that a crime was committed. And when you see the process that this 
prosecutor went through, he tried to try a case, or he came in with a 
preconceived thought that he did not want an indictment here. I don't 
know of any prosecutors that go into the grand jury and don't at least, 
after it is all done, ask for an indictment. Mr. McCulloch never asked 
for an indictment in this case.

  The tragic circumstances in Ferguson and other unfortunate instances 
around the country have sparked a movement for justice, equality, and 
change that I believe is critical to the communities affected by 
miscarriages of justice. But this movement is not just for those 
communities. Indeed, the United States of America needs this movement. 
As others have said, this is an American problem. As Dr. Martin Luther 
King, Jr., once said, ``Injustice anywhere is a threat to justice 
everywhere.'' Racial disparities of any kind are troubling for our 
entire Nation.
  And so, though we have elected President Barack Obama here in the 
United States, I heard some say that we were in a post-racial America. 
No, we are not. For racism is still alive and well in the United States 
of America. We have got work to do.
  So where do we go?
  This movement, with its courageous contingent of young activists, is 
quickly learning, adapting, applying, and innovating on the most 
effective methods and models of the civil rights movements of previous 
generations. As this movement continues to grow and takes every 
opportunity to focus its demands, expand its outreach, develop its 
activists in the discipline of peaceful direct action, and deepen its 
understanding of how to apply mass pressure on policymakers, it will 
cascade not simply to interrupt business as usual, but to generate 
electoral participation on levels unseen in generations. This movement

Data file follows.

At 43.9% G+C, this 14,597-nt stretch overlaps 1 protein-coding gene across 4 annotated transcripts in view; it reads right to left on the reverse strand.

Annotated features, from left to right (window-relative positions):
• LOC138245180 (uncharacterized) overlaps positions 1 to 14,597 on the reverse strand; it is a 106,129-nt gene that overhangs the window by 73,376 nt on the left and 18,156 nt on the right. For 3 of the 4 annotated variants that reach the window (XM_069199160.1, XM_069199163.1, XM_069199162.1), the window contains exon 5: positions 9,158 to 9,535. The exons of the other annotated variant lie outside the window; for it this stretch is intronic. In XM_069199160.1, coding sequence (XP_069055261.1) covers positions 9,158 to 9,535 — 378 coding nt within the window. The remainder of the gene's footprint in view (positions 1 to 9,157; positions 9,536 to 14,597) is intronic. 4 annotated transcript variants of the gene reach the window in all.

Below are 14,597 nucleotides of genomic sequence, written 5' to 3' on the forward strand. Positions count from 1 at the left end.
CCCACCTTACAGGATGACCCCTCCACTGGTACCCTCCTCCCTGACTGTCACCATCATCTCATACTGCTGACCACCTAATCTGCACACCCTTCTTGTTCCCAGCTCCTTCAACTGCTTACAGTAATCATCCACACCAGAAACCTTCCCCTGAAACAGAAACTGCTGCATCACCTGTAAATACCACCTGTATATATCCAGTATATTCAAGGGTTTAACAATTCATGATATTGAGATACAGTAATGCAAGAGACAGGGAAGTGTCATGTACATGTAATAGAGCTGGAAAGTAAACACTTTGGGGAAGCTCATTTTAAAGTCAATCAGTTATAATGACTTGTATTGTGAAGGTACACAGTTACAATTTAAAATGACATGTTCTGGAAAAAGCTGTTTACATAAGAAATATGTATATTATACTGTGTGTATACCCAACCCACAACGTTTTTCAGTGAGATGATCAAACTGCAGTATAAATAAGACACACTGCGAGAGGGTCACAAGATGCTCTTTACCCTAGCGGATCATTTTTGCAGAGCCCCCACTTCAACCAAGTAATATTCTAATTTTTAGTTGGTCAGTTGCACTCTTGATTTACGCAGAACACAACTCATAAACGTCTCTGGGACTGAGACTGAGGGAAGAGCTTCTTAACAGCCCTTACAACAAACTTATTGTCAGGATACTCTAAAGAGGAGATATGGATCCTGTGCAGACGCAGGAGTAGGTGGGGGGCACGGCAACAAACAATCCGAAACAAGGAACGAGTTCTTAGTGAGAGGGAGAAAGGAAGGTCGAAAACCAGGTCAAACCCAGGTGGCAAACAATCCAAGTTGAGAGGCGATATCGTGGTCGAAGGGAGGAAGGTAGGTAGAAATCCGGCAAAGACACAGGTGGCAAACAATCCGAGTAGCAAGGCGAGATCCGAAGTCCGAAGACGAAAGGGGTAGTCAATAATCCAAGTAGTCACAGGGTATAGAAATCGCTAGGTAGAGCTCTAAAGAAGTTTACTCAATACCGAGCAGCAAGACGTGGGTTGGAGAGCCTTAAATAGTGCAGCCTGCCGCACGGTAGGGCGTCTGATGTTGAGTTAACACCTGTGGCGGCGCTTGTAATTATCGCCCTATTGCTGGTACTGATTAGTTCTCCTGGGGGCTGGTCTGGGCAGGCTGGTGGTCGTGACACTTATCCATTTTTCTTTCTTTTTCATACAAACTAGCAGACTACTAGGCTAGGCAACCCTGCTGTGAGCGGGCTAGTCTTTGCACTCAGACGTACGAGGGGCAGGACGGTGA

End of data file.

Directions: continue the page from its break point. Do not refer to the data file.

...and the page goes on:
has the potential to transform the tragedy in Ferguson into a historic 
turning point in the centuries-long struggle for freedom, justice, and 
equality.
  The Congressional Black Caucus is part of this moment and is a part 
of this movement. Tens of thousands of Federal, State, and local 
elected officials, civic leaders, civil rights organizations, 
activists, clergies, lawyers, educators, artists, athletes, business 
owners, and hundreds of thousands, if not millions, of ordinary working 
people of all ages from all over America are part of this movement.
  So now is the time for America to come together to reform police 
practices, redress patterns of racial disparities in the justice 
system, and to hold police accountable for the use of excessive force, 
especially deadly force. Now is the time to match nonviolent direct 
action with meaningful legislative and administrative action. Now is 
the time for the Federal Government to act, for Congress to act, for 
courts to act, for State legislatures to act, for county and city 
governments to act.
  Now is the time, my friends, to register to vote, because soon, very 
soon, it will be time to act at the ballot boxes. Only then will these 
voices be truly heard in every corner of every county and throughout 
this country. Then the world will know that unwarranted violence and 
abuse of power has no home in America; injustice has no seat in our 
democratic institutions. Only then will we honor the sacrifice of those 
who have paid the ultimate price and begin to heal a Nation of many who 
aspire to become one.
  Yes, indeed, we have come a long way; but yes, indeed, we have a 
long, long, long way to go.
  I thank the gentleman for the time.
  Mr. JEFFRIES. I thank my friend, the distinguished gentleman from New 
York, for his very eloquent and thoughtful remarks, as always.
  And now it is my honor and my privilege to yield to a great civil 
rights leader, a former judge, the distinguished gentleman from the 
great State of Texas, Representative Al Green.
  Mr. AL GREEN of Texas. Thank you very much.